157.5 JEFFERSON CITY station, 101 Jefferson St. Elevation Approximately 562 ft. This station is located in the old Union Hotel, which is a part of the Jefferson Landing State Historic Site. Jefferson City is the county seat of Cole County, and also the capital of the State of Missouri. The Missouri State Capitol Building is located just west of the station. The original capitol building was constructed in 1826, but burned down in 1837. The second capitol building was immediately started, but it too burned down in 1911, after being struck by lightning. The present capitol building was constructed in 1918.
Jefferson City was the first city in the Nation named after President Thomas Jefferson, and was originally called Lohman’s Landing, then later Missouriopolis. In 1821, the city was chosen as the State Capitol, but was not incorporated until 1825. During the mid-1800’s, German immigrants settled here and began growing vineyards on either side of the Missouri River, and thus the name “The Missouri Rhineland” was applied to the area.
The Missouri State Penitentiary was built here in 1836, and has housed both James Earl Ray, assassin of Dr. Martin Luther King, Jr., and bank robber Charles “Pretty Boy” Floyd.
Jefferson City is the home of Lincoln University, a historically black university, plus campuses of Columbia College and William Woods University. It was also the home of travel writer William Frommer. Jefferson City is the home of the Safety Education Center and Law Enforcement Museum of the Missouri State Highway Patrol, and also the home of the Cole County Historical Society Museum, the Missouri Veterinary Museum, and of course the Missouri State Capitol building.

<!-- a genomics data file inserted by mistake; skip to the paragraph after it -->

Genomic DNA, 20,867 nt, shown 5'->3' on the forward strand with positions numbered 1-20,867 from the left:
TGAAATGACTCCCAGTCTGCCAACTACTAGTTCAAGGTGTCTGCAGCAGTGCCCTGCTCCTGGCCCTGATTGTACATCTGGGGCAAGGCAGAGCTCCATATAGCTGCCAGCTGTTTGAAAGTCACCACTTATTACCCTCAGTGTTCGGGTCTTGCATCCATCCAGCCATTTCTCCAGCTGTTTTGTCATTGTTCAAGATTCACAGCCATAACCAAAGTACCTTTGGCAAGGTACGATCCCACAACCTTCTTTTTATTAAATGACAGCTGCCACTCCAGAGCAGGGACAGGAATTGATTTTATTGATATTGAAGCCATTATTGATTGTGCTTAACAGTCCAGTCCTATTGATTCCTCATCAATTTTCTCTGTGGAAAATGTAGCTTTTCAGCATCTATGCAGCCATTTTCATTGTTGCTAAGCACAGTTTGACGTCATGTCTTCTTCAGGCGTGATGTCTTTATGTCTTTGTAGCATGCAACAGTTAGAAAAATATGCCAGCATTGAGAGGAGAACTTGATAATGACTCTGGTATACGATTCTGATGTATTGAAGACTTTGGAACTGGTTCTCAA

158 On the right (eastbound) is the Missouri State Penitentiary (see MP 157.5 above).
162 Cross Moreau River, a tributary of the Missouri River, whose junction with the Missouri is just north of the railroad here. The French word “Moreau” means “black,” and the river was likely named for its dark color.
163.5 On the left (eastbound) is the Museum of Missouri Military History. Cross Rising Creek.
164.5 On the hill on the left is the Algoa Correctional Center, a minimum security prison, which is the only all-male correctional institute in the State which offers an IFI Program (InnerChange Freedom Initiative), a nonprofit Christian-based program, which begins 18 to 24 months before a prisoner’s scheduled release.
165.5 Pass through the unincorporated community of Osage City, which was surveyed by William Vogdt and platted in 1867. It is named after the Osage River.
166 Cross Osage River and enter OSAGE County. The Osage River is a tributary of the Missouri River (see MP 171 below), named after the Osage Indians. Its headwaters are southwest of here, in the St. Francois Mountains. Both the Harry S. Truman Reservoir and the Lake of the Ozarks are impounded stretches of the Osage River.
Osage County is also named for the Osage River, and was created on January 29, 1841. The county seat is Linn. Osage County has the highest percentage of white residents in the State of Missouri. The Missouri Rhineland (see MP 157.5 above) extends along the Missouri River through the county.
167 We are now at the edge of the flood plain of the Osage River. On the right (eastbound) are bluffs of Jefferson City Dolomite.
170 Pass through the unincorporated community of Bonnots Mill, named after Felix Bonnott in 1852. The community is also known as Dauphine.